Fermented mare s milk also known as Airag or Kumis is the traditional libation of Mongolia. It’s consumed more in summer due to the abusing season of nags runs between medial of June to September. still, people indurate the airag until Tsagaan Sar and drinkit.Airag is made by stirring raw unpasteurized mare s milk over the course of hours or days, frequently while stirring or churning. During the turmoil, lactobacilli bacteria acidify the milk, and provocations turn it into a carbonated and mildly alcoholic drink. It tastes slightly sour and contains up to 2- 3 of alcohol.


It’s kind of dumpling which generally filled with beef and mutton. The main constituents are flour, diced or diced meat, onion, swab, black pepper, and cumin. Once the country has extremely cold downtime, families prepare the buuz at least a couple of weeks previous to the jubilee and left outdoors to indurate which makes it easier to store. A family with elders makes an normal of 1000 buuz for the guests. On the other hand, buuz timber process allows families to gather and work together. roughly three to four people demanded for making the buuz. One for making the dough and rolling. Another bone for dicing the meat and one for pinching or sealing. Last but not least, one for counting and indurating the buuzoutside.Due to the fact that it can be cooked fluently by storming for 15- 20 twinkles, it’s the most succulent and popular dish of Mongolia. It’s served at all caffs and cafes of both megacity and the country throughout the time. Buuz can be filled with anything from vegetables to rubbish orseafood. Also, some families put a coin inside a buuz and a person who eats the buuz with a coin inside is believed to be lucky for the forthcoming time. During the Tsagaan Sar, guests have to leave the house after eating at least one buuz. Buuz is generally served with salads, ketchup, andpickles.Since Mongolians have numerous unique foods and drinks to offer the rubberneck, we listed a little then over. We hope that tasting the traditional dishes and drinks of a country is a real part of the trip. Besides the main foods and drinks, the Tsagaan Sar table has vodka,non-alcoholic potables, fruits, nuts, delicacies, and a variety of salads. Being empty or staying with an empty stomach during the Tsagaan Sar is considered as a taboo in Mongolia. We say Bon appetit in Mongolian as Sai- han Hool- lorai.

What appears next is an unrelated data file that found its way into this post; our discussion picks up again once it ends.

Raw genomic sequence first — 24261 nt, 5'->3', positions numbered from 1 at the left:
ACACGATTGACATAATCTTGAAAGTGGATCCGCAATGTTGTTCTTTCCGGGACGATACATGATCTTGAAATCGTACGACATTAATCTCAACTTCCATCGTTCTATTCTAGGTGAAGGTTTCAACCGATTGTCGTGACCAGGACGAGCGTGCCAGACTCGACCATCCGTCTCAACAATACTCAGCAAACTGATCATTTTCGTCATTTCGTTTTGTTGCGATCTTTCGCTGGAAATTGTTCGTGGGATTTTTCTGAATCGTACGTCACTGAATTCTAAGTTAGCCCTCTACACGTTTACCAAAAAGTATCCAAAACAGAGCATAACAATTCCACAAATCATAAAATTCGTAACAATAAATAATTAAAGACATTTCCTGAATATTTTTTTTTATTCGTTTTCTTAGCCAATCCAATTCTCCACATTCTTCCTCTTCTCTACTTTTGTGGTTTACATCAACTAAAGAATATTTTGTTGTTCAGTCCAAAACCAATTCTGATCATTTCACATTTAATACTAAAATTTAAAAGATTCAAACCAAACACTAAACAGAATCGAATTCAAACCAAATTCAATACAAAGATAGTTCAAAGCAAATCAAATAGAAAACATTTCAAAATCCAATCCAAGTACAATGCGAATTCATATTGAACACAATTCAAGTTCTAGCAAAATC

This time, the first day of Tsagaan Sar falls on February 05. still, it’s surely your must- see jubilee, If you really want to know Mongolian culture.